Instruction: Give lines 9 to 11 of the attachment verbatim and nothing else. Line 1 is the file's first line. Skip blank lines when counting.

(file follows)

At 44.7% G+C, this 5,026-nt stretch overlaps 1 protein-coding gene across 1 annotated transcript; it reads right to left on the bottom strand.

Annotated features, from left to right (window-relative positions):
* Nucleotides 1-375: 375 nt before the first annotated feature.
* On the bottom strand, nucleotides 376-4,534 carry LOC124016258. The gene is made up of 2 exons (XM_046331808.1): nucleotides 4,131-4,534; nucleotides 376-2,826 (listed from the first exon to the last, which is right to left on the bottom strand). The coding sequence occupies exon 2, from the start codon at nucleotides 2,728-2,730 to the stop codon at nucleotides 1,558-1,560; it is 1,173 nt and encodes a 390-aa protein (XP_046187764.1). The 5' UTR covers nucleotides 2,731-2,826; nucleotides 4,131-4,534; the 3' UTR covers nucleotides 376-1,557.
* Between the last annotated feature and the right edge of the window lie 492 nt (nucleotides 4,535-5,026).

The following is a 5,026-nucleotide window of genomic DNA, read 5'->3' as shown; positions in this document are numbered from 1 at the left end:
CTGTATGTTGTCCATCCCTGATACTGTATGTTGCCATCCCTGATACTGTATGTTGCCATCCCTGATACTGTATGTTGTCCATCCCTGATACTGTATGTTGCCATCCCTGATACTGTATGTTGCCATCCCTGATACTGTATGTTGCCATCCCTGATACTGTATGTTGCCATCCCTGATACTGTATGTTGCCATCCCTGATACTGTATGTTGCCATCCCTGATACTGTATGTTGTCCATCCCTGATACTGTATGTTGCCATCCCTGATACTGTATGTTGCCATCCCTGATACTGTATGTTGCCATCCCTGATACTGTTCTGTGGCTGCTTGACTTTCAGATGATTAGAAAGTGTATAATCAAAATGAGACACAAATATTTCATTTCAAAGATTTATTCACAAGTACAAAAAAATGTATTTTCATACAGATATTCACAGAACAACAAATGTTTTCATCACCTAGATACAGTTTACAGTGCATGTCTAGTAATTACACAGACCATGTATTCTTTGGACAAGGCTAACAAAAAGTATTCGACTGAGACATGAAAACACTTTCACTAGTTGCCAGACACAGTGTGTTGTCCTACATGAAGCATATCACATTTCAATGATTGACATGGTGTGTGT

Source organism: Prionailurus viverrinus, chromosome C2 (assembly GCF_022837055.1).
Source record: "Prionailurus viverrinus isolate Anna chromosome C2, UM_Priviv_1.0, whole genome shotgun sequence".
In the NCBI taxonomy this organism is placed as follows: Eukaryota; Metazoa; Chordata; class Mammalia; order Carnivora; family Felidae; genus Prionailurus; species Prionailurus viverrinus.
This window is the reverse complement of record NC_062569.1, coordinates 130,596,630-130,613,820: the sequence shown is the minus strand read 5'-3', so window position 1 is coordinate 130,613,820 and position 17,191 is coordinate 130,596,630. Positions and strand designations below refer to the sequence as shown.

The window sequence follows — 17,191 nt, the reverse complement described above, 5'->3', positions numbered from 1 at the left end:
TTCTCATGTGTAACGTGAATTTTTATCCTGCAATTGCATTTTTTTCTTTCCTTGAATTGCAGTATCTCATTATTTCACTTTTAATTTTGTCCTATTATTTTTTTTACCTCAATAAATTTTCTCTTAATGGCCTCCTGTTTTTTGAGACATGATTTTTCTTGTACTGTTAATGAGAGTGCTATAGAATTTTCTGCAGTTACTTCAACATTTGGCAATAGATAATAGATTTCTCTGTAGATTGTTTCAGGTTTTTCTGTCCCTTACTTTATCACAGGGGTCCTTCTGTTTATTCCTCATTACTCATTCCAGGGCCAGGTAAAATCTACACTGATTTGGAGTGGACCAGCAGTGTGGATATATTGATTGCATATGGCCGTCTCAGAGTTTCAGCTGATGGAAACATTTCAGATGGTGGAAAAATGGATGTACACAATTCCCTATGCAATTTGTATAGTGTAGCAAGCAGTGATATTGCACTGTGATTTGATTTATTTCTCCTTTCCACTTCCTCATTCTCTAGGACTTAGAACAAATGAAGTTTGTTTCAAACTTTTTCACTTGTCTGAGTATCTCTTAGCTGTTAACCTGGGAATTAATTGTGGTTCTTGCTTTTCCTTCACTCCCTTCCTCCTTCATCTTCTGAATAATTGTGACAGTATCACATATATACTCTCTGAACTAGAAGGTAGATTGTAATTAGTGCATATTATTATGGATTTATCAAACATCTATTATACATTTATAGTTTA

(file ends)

Source record: "Prionailurus viverrinus isolate Anna chromosome C2, UM_Priviv_1.0, whole genome shotgun sequence".
In the NCBI taxonomy this organism is placed as follows: Eukaryota; Metazoa; Chordata; class Mammalia; order Carnivora; family Felidae; genus Prionailurus; species Prionailurus viverrinus.
This window is the reverse complement of record NC_062569.1, coordinates 130,596,630-130,613,820: the sequence shown is the minus strand read 5'-3', so window position 1 is coordinate 130,613,820 and position 17,191 is coordinate 130,596,630. Positions and strand designations below refer to the sequence as shown.